ISLAMABAD: A plan to import up to 4,000 megawatts of electricity from across the eastern border to overcome Pakistan’s energy shortfall has stalled amid rising extremist sentiments in India following the ascension of Narendra Modi.

“How can we push for electricity import [from India] when those at the helm of affairs in India are taking an extremely anti-Pakistan posture,” a senior official from the Ministry of Water and Power told Dawn.

The Modi administration is not only taking a hawkish stance against Pakistan, but is also refusing to come to the negotiating table and is encouraging extremist groups to attack Pakistani visitors, including singers, writers and sportsmen, he said.

Take a look: Indian power plants worth $19bn struggle to find customers

Water and Power Minister Khawaja Asif told the Senate last week that Pakistani and Indian officials had discussed plans for importing 500mw from India in April 2012. Two years after these discussions, M/s Adani Enterprises Ltd (AEL) of India visited Pakistan in April 2014 to discuss matters related to the import.

In the written statement, the minister detailed how AEL had submitted a draft to the ministry, proposing the export of 500-800MWs in two-three years as a starting point, recommending an eventual scale-up to 3500-4000MWs. “But no further progress was made in this regard,” Mr Asif said.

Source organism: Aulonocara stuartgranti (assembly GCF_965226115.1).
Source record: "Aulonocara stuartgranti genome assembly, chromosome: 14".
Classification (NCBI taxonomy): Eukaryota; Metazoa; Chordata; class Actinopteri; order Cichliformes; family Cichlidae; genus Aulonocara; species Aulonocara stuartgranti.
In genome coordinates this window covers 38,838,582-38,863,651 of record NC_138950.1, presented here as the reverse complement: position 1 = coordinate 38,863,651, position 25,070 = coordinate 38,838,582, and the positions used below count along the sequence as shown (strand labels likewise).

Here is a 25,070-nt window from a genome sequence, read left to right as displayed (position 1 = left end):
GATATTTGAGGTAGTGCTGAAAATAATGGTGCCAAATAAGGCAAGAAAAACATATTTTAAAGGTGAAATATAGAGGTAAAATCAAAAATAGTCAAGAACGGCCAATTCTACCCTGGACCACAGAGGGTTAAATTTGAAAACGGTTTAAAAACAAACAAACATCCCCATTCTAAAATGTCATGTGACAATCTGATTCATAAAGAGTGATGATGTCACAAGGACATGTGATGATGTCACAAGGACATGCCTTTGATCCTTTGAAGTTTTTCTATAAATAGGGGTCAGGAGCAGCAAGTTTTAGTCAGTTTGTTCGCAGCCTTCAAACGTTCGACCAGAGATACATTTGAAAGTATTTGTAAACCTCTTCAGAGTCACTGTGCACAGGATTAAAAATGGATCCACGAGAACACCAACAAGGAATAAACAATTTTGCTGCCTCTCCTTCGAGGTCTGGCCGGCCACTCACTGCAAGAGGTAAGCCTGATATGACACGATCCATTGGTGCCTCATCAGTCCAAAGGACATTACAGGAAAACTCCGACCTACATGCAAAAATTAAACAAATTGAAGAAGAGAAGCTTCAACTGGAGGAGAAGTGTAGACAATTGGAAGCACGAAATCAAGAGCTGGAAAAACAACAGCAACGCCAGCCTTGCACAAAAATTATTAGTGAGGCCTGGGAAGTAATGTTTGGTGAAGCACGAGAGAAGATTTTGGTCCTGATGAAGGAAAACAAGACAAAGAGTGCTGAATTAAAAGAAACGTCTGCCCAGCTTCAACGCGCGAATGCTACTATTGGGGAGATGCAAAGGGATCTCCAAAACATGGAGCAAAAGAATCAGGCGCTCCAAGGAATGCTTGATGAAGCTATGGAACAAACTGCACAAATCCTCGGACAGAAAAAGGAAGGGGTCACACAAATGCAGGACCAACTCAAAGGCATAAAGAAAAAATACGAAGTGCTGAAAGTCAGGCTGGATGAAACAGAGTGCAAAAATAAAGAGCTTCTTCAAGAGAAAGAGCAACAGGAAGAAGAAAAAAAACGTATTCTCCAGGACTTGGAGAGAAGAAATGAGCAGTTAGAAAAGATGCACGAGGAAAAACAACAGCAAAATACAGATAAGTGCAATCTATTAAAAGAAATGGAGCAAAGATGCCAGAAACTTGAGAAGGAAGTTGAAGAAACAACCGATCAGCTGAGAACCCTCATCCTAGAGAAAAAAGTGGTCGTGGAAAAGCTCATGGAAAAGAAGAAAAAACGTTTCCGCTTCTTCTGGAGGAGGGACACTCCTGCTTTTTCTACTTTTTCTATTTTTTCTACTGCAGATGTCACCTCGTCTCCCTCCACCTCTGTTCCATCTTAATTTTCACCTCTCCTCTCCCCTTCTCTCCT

The minister for water and power also informed the Senate about plans to import electricity from Iran and the Central Asian Republics of Tajikistan and Kyrgyzstan.

He said that Islamabad was currently negotiating with Tehran for the import of 1000MW, which could be increased to 3000MW, at an estimated tariff ranging between 8 and 11 cents per kilowatt hour.

Separately, Islamabad and Tehran are also in discussion for the import of an additional 30MW to add to the existing 74MW being supplied to Balochistan. In addition, import of 100MW of electricity from Iran was also being negotiated for the Gwadar port at a rate of 6.25 cents per unit.

However, because of the uncertainty over when sanctions against Iran would be lifted, the minister said the exact timeframe for actual power supplies could not be committed. Nevertheless, the import of an additional 30MW for Balochistan would be available by January 2016.

Regarding proposed power imports from the CARs, the minister said that agreements for procurement of electricity from the CASA-1000 project were currently under various phases of implementation.

Pakistan plans to import 1000 to 1300MW from the Tajik and Kyrgyz republics during the summer months, when electricity shortfall touches critical levels because of lower hydropower generation and increased demand.

The minister said that the feasibility study based tariff for the CASA-1000 project imports was put at 9.41 cents per unit in Pakistan. “The supply from the project will start during summer of 2018,” he said.

Published in Dawn, October 21st, 2015

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